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Find a normal vector to a graph

  1. Oct 25, 2015 #1


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    How do you find a normal vector of a function at a point, such as f(x,y)= ax^y+yx^y^x+b at (X_o,Y_o)

    where a and b are just arbitrary constants, and the function is an arbitrary function. So I guess, what is the general steps you take to find the normal? I thought it had to do with the gradient, but I'm still confused.
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  3. Oct 25, 2015 #2


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    It's a normal to the surface defined by the function, not a normal to the function.

    Off the top of my head, one way would be to find the tangent vectors to the surface in the x direction and in the y direction, and take the cross-product..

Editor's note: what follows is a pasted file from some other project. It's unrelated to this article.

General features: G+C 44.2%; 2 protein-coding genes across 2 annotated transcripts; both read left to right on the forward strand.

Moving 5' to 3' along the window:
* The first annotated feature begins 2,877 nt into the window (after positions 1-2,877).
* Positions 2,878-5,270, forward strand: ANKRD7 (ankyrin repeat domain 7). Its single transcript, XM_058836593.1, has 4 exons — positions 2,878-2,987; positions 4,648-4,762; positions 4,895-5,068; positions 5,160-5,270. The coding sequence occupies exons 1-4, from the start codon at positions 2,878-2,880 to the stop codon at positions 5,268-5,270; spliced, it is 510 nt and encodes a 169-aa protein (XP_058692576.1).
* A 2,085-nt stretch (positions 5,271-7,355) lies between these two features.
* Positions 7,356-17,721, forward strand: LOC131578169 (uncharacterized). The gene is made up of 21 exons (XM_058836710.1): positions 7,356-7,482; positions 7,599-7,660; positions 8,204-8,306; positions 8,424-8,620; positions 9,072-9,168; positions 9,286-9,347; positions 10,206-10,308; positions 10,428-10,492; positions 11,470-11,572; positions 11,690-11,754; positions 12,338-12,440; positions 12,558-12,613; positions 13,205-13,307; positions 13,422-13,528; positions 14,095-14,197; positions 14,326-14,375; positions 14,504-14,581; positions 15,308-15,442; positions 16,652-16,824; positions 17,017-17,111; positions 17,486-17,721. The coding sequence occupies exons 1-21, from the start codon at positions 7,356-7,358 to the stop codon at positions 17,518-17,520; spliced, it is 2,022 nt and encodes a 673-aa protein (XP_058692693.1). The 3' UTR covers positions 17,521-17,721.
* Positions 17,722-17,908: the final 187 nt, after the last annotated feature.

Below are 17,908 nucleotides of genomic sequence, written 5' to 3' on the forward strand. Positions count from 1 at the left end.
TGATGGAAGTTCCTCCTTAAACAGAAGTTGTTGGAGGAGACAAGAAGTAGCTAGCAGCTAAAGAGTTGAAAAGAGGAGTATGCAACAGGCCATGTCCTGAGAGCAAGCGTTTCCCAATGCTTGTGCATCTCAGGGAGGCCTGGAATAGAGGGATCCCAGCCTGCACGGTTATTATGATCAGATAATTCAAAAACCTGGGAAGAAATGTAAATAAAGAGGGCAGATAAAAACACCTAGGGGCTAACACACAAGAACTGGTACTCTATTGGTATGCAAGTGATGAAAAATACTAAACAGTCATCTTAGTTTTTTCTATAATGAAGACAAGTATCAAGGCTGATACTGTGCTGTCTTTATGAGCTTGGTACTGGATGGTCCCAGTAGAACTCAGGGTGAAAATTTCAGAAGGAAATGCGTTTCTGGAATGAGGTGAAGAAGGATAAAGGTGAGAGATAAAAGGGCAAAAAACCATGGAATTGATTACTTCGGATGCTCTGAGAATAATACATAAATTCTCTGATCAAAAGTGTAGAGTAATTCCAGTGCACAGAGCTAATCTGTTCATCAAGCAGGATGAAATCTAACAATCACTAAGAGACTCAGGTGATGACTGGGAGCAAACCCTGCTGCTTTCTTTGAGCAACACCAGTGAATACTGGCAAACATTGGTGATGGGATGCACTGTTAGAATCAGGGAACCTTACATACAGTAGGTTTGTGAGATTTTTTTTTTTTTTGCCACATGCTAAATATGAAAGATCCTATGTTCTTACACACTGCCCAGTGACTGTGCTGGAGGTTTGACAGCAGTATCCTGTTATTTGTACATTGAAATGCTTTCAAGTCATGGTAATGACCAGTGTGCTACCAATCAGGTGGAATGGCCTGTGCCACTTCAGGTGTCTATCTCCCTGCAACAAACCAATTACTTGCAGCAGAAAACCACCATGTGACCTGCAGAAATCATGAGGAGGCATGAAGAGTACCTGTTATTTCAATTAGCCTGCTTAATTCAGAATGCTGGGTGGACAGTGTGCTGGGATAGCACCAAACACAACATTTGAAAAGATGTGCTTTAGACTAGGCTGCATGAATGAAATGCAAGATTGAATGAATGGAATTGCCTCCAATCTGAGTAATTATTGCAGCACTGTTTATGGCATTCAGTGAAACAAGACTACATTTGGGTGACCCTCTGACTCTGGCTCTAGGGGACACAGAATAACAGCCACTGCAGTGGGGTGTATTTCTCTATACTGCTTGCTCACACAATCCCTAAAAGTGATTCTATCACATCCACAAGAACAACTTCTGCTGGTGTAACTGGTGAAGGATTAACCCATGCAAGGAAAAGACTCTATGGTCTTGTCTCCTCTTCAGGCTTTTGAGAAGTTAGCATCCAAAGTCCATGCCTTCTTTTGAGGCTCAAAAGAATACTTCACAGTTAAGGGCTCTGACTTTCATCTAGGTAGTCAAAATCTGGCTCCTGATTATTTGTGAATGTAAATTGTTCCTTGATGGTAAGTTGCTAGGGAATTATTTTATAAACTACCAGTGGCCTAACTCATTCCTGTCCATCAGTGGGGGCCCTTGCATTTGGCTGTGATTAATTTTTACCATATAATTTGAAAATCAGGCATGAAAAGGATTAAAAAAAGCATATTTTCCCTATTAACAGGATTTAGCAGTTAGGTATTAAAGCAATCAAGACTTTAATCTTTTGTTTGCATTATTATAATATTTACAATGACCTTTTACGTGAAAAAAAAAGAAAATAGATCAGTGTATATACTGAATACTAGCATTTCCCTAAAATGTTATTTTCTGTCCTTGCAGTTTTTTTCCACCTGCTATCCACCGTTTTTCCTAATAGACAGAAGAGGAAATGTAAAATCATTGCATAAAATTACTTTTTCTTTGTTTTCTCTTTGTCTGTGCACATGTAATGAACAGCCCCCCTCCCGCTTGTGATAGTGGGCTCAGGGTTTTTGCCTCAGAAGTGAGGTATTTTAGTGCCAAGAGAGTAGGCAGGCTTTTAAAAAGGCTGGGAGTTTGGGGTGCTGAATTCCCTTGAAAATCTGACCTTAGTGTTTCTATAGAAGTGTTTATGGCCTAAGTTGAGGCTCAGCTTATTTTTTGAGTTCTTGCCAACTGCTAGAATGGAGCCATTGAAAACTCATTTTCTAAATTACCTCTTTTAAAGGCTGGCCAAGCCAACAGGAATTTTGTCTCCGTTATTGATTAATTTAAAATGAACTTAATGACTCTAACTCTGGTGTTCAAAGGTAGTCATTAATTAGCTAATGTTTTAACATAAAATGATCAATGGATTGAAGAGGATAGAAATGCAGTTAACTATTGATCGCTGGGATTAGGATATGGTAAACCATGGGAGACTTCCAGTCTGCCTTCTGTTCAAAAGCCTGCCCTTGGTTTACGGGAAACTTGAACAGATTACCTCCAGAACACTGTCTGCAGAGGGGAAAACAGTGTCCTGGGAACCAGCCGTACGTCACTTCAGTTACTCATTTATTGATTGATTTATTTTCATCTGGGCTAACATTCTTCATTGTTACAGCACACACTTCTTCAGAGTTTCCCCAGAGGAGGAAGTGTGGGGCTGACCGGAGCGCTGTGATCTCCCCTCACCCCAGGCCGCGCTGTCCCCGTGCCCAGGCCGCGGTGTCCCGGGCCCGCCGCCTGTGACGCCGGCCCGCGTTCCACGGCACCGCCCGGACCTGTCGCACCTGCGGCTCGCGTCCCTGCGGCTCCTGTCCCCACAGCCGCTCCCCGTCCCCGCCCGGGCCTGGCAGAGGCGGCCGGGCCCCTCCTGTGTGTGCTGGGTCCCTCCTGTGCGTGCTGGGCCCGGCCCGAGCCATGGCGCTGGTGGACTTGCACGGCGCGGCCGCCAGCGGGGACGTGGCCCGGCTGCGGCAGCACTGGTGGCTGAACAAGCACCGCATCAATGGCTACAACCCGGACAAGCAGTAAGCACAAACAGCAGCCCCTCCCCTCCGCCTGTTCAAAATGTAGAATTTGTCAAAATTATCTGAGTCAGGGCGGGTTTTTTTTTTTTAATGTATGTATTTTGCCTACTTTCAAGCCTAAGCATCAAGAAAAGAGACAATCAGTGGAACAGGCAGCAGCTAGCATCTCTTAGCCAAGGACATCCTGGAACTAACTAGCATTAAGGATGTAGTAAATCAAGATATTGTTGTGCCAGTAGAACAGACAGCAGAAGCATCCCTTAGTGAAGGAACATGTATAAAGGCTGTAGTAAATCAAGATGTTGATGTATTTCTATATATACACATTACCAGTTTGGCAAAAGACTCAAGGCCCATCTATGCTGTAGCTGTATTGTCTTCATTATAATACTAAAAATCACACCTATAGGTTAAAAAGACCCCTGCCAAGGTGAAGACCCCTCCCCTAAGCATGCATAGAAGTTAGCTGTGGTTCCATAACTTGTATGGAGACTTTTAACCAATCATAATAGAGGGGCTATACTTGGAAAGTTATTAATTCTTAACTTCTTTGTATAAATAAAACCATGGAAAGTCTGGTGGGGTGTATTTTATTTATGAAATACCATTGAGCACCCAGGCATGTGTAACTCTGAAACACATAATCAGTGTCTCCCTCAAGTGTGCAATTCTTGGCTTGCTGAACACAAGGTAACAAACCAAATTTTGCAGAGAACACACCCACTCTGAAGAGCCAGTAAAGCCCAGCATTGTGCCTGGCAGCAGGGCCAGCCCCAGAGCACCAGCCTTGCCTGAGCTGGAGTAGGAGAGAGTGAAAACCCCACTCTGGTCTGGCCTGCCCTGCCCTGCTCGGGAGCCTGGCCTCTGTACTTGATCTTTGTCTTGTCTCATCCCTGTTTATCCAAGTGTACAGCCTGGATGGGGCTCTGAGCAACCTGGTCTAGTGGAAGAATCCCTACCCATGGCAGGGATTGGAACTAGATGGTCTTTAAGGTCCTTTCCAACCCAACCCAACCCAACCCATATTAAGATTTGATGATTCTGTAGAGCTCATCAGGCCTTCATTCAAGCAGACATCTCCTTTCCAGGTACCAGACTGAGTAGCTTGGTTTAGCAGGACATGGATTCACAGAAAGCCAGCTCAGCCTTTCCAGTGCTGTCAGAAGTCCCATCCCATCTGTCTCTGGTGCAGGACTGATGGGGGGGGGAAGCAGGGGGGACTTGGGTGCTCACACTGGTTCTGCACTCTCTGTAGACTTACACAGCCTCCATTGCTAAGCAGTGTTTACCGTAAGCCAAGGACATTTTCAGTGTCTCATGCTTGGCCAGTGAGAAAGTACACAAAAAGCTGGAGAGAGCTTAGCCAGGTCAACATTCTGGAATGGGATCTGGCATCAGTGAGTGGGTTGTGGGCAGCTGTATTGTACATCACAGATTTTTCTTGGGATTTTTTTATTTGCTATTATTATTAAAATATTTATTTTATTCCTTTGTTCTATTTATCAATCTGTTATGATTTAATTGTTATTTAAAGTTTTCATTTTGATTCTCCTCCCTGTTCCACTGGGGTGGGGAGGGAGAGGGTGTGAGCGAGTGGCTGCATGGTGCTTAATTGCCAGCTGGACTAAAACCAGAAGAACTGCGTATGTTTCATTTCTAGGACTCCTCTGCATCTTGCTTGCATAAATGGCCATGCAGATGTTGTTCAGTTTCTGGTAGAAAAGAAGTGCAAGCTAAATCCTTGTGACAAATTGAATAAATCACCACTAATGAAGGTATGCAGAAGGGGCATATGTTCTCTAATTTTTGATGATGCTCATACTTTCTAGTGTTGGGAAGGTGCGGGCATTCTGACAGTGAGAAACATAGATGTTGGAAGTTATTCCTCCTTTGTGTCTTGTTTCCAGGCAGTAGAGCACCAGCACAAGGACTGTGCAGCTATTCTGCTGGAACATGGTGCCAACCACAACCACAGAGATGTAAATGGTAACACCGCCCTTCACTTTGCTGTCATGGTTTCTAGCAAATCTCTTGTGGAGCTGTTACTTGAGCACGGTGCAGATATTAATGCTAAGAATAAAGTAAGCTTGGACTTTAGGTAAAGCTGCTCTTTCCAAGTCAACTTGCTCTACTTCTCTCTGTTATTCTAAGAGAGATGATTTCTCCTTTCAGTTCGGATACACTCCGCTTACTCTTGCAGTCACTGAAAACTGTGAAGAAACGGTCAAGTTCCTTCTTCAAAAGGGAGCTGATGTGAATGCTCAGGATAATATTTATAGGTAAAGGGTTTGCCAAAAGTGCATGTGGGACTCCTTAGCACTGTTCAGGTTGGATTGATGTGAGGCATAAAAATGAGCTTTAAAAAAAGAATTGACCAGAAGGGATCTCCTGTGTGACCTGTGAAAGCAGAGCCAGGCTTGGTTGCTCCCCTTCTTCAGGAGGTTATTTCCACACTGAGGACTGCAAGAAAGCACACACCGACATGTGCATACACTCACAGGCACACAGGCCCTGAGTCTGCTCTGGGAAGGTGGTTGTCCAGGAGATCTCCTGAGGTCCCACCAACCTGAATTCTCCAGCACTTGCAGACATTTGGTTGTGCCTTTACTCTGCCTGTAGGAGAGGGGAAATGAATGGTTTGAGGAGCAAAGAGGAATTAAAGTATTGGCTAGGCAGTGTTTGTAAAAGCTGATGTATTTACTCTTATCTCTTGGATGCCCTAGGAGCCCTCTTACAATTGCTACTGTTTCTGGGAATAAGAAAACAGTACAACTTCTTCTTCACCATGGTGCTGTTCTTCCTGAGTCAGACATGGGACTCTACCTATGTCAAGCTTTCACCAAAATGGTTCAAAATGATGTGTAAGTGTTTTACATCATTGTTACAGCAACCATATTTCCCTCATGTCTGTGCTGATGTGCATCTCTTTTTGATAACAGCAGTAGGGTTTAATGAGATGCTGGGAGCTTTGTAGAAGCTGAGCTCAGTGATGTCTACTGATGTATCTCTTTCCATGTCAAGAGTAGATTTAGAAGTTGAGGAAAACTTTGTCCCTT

4. Oct 26, 2015 #3


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    You can find the tangent plane of the graph at the point ##\left(x_{0},y_{0}\right)##. The coefficients of the tangent plane ## n_{1}x+n_{2}y+n_{3}z+c=0## are the component of the normal vector ## \vec{n}=\left(n_{1},n_{2},n_{3}\right)## of the plane that is a normal vector of ##f(x,y)## at the given point ...
  5. Oct 28, 2015 #4


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    Given a surface described by z= f(x, y),the surface can be thought of as a "level surface for the function [itex]\phi(x, y, z)= f(x, y)- z= 0[/itex] so [itex]\nabla (f(x,y- z)= f_x\vec{i}+ f_y\vec{j}- \vec{k}[/itex] is immediately a vector normal to the surface.
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